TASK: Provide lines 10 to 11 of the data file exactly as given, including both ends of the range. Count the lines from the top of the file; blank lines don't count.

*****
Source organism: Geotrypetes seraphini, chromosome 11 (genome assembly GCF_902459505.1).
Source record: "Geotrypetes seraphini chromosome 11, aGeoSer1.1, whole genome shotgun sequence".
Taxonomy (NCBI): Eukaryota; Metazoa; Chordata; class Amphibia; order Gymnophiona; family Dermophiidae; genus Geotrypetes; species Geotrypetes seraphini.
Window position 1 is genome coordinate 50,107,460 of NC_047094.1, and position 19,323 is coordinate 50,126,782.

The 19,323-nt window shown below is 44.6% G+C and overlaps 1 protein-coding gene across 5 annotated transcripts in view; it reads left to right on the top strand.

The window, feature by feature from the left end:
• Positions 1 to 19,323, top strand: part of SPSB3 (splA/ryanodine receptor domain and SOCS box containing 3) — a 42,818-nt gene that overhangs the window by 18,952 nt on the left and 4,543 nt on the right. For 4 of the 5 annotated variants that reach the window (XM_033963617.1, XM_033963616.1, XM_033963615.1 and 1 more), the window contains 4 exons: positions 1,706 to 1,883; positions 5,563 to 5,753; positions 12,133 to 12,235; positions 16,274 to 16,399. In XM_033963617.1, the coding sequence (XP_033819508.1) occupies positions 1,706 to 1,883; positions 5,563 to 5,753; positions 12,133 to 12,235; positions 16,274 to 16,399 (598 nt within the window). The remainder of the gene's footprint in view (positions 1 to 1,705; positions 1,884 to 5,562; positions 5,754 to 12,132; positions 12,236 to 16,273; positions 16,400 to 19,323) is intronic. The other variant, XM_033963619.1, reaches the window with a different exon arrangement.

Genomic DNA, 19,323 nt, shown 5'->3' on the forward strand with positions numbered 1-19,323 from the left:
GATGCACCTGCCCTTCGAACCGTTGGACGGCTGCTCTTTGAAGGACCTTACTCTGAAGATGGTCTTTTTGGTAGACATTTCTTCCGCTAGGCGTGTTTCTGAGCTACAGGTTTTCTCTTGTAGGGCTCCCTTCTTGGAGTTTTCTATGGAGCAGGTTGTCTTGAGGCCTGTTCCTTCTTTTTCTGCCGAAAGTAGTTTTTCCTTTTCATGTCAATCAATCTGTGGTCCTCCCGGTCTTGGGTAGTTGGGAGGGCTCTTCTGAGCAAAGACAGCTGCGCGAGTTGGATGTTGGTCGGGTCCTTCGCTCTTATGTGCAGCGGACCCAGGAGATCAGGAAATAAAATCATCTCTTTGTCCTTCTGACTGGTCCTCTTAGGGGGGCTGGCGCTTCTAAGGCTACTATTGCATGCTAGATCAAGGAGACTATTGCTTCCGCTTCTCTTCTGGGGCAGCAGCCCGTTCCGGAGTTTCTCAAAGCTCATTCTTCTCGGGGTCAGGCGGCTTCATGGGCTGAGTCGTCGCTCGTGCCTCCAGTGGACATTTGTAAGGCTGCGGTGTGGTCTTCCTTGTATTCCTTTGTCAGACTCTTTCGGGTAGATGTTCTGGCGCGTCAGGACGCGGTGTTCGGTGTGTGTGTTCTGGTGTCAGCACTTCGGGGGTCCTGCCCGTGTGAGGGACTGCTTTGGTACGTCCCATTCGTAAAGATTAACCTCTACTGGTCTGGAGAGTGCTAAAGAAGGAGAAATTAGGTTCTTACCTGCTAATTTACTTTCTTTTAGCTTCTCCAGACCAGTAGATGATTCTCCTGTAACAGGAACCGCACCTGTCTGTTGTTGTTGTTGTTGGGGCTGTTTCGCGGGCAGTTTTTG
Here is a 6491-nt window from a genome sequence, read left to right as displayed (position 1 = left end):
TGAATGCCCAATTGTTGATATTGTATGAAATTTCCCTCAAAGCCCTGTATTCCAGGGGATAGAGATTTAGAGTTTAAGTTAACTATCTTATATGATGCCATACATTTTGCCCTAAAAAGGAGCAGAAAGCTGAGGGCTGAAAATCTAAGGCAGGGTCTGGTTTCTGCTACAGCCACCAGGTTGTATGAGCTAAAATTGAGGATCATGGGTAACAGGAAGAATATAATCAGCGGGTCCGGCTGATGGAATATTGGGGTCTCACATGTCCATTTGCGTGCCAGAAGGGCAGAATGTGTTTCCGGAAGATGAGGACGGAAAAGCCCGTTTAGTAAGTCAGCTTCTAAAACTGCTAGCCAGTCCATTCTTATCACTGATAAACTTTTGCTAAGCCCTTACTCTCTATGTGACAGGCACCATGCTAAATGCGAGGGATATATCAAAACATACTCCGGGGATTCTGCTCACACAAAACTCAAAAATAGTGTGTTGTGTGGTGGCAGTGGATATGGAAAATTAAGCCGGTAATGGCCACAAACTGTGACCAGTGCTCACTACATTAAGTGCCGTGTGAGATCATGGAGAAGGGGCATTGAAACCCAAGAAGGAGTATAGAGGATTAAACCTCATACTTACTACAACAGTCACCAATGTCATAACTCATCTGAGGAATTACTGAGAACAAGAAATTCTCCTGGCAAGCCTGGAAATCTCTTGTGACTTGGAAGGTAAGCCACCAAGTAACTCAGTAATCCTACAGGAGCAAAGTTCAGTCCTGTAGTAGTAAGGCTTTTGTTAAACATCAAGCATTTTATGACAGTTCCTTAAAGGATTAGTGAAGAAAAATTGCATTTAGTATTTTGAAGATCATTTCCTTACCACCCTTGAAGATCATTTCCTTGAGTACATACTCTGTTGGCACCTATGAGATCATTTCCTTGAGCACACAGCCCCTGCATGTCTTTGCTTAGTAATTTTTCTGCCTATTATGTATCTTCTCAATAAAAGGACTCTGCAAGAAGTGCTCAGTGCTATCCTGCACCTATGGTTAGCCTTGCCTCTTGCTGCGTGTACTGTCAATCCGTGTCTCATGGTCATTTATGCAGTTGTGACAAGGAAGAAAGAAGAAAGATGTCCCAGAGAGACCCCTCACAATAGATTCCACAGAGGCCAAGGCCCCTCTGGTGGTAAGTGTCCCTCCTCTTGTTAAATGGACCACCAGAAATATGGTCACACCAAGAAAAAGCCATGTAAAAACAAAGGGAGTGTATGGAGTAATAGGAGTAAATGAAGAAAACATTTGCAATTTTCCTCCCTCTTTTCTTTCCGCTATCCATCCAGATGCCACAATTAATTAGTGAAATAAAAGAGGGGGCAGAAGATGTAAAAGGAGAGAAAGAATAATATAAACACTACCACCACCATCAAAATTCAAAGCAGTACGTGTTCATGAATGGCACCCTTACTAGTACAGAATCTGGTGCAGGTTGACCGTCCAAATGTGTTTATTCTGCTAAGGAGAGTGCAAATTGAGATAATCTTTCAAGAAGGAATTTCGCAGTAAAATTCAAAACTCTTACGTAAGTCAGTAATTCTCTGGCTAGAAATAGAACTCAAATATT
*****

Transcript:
Here is a 6491-nt window from a genome sequence, read left to right as displayed (position 1 = left end):
TGAATGCCCAATTGTTGATATTGTATGAAATTTCCCTCAAAGCCCTGTATTCCAGGGGATAGAGATTTAGAGTTTAAGTTAACTATCTTATATGATGCCATACATTTTGCCCTAAAAAGGAGCAGAAAGCTGAGGGCTGAAAATCTAAGGCAGGGTCTGGTTTCTGCTACAGCCACCAGGTTGTATGAGCTAAAATTGAGGATCATGGGTAACAGGAAGAATATAATCAGCGGGTCCGGCTGATGGAATATTGGGGTCTCACATGTCCATTTGCGTGCCAGAAGGGCAGAATGTGTTTCCGGAAGATGAGGACGGAAAAGCCCGTTTAGTAAGTCAGCTTCTAAAACTGCTAGCCAGTCCATTCTTATCACTGATAAACTTTTGCTAAGCCCTTACTCTCTATGTGACAGGCACCATGCTAAATGCGAGGGATATATCAAAACATACTCCGGGGATTCTGCTCACACAAAACTCAAAAATAGTGTGTTGTGTGGTGGCAGTGGATATGGAAAATTAAGCCGGTAATGGCCACAAACTGTGACCAGTGCTCACTACATTAAGTGCCGTGTGAGATCATGGAGAAGGGGCATTGAAACCCAAGAAGGAGTATAGAGGATTAAACCTCATACTTACTACAACAGTCACCAATGTCATAACTCATCTGAGGAATTACTGAGAACAAGAAATTCTCCTGGCAAGCCTGGAAATCTCTTGTGACTTGGAAGGTAAGCCACCAAGTAACTCAGTAATCCTACAGGAGCAAAGTTCAGTCCTGTAGTAGTAAGGCTTTTGTTAAACATCAAGCATTTTATGACAGTTCCTTAAAGGATTAGTGAAGAAAAATTGCATTTAGTATTTTGAAGATCATTTCCTTACCACCCTTGAAGATCATTTCCTTGAGTACATACTCTGTTGGCACCTATGAGATCATTTCCTTGAGCACACAGCCCCTGCATGTCTTTGCTTAGTAATTTTTCTGCCTATTATGTATCTTCTCAATAAAAGGACTCTGCAAGAAGTGCTCAGTGCTATCCTGCACCTATGGTTAGCCTTGCCTCTTGCTGCGTGTACTGTCAATCCGTGTCTCATGGTCATTTATGCAGTTGTGACAAGGAAGAAAGAAGAAAGATGTCCCAGAGAGACCCCTCACAATAGATTCCACAGAGGCCAAGGCCCCTCTGGTGGTAAGTGTCCCTCCTCTTGTTAAATGGACCACCAGAAATATGGTCACACCAAGAAAAAGCCATGTAAAAACAAAGGGAGTGTATGGAGTAATAGGAGTAAATGAAGAAAACATTTGCAATTTTCCTCCCTCTTTTCTTTCCGCTATCCATCCAGATGCCACAATTAATTAGTGAAATAAAAGAGGGGGCAGAAGATGTAAAAGGAGAGAAAGAATAATATAAACACTACCACCACCATCAAAATTCAAAGCAGTACGTGTTCATGAATGGCACCCTTACTAGTACAGAATCTGGTGCAGGTTGACCGTCCAAATGTGTTTATTCTGCTAAGGAGAGTGCAAATTGAGATAATCTTTCAAGAAGGAATTTCGCAGTAAAATTCAAAACTCTTACGTAAGTCAGTAATTCTCTGGCTAGAAATAGAACTCAAATATT